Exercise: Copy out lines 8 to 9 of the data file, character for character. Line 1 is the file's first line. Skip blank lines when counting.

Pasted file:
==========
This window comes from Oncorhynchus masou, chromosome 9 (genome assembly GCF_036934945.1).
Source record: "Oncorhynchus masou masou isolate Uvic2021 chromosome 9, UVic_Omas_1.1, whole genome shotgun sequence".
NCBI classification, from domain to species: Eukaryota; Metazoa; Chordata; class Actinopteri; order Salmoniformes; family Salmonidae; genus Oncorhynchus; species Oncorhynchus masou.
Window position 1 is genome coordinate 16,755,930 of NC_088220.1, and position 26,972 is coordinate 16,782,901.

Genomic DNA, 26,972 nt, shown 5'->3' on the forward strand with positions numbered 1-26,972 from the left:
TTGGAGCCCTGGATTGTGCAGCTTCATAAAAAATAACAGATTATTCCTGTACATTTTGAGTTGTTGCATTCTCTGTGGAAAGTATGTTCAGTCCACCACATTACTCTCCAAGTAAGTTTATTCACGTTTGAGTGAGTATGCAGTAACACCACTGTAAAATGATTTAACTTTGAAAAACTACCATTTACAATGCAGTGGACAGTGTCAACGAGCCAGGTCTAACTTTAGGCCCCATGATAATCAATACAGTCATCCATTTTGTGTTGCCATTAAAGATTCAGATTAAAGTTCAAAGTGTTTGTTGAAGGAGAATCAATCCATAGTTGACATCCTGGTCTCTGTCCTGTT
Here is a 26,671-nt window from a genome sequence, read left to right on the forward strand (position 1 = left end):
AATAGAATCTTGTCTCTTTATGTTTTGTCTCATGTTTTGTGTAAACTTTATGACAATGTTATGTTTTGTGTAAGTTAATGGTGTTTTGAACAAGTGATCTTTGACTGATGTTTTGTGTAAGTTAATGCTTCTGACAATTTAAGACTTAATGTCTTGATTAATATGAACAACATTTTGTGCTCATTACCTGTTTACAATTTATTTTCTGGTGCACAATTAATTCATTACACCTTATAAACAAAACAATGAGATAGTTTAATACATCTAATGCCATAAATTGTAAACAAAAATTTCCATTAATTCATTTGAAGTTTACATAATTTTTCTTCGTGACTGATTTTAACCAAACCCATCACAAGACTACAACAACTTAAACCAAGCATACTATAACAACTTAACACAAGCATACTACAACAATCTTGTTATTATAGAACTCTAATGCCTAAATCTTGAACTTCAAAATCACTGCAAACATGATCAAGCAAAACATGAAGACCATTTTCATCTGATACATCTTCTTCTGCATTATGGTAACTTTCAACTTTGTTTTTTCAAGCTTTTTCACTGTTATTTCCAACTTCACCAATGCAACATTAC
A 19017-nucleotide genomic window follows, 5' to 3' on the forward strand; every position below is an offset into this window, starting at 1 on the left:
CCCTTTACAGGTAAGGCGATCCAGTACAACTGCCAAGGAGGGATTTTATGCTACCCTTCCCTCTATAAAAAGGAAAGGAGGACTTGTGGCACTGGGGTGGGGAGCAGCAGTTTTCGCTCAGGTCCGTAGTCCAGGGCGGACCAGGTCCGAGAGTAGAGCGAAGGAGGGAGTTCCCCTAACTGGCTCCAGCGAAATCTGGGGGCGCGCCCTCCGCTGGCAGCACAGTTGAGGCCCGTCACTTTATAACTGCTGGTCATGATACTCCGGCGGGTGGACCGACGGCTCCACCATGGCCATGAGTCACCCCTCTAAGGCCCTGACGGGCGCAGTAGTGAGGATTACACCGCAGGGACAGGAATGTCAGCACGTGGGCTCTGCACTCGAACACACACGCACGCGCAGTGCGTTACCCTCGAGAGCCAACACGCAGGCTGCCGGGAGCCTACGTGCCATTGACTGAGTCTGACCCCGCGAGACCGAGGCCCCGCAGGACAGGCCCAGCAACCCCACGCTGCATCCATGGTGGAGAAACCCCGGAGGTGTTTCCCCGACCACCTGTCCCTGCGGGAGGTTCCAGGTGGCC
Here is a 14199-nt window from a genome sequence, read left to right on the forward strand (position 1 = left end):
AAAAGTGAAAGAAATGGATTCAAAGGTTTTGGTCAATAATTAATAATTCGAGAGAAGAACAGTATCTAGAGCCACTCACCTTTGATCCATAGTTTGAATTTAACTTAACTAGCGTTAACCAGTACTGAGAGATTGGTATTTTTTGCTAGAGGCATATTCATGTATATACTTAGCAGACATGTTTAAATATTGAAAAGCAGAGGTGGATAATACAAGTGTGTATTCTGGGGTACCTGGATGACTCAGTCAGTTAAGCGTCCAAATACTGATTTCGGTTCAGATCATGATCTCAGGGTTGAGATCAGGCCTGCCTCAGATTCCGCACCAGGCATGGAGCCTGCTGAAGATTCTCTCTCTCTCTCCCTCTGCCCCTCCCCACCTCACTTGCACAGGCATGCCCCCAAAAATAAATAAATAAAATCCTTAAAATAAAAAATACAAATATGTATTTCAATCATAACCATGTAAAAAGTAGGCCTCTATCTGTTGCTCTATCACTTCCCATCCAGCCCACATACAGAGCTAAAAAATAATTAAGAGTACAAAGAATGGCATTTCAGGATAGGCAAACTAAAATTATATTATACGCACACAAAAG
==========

AATAGAATCTTGTCTCTTTATGTTTTGTCTCATGTTTTGTGTAAACTTTATGACAATGTTATGTTTTGTGTAAGTTAATGGTGTTTTGAACAAGTGATCTTTGACTGATGTTTTGTGTAAGTTAATGCTTCTGACAATTTAAGACTTAATGTCTTGATTAATATGAACAACATTTTGTGCTCATTACCTGTTTACAATTTATTTTCTGGTGCACAATTAATTCATTACACCTTATAAACAAAACAATGAGATAGTTTAATACATCTAATGCCATAAATTGTAAACAAAAATTTCCATTAATTCATTTGAAGTTTACATAATTTTTCTTCGTGACTGATTTTAACCAAACCCATCACAAGACTACAACAACTTAAACCAAGCATACTATAACAACTTAACACAAGCATACTACAACAATCTTGTTATTATAGAACTCTAATGCCTAAATCTTGAACTTCAAAATCACTGCAAACATGATCAAGCAAAACATGAAGACCATTTTCATCTGATACATCTTCTTCTGCATTATGGTAACTTTCAACTTTGTTTTTTCAAGCTTTTTCACTGTTATTTCCAACTTCACCAATGCAACATTAC
A 19017-nucleotide genomic window follows, 5' to 3' on the forward strand; every position below is an offset into this window, starting at 1 on the left: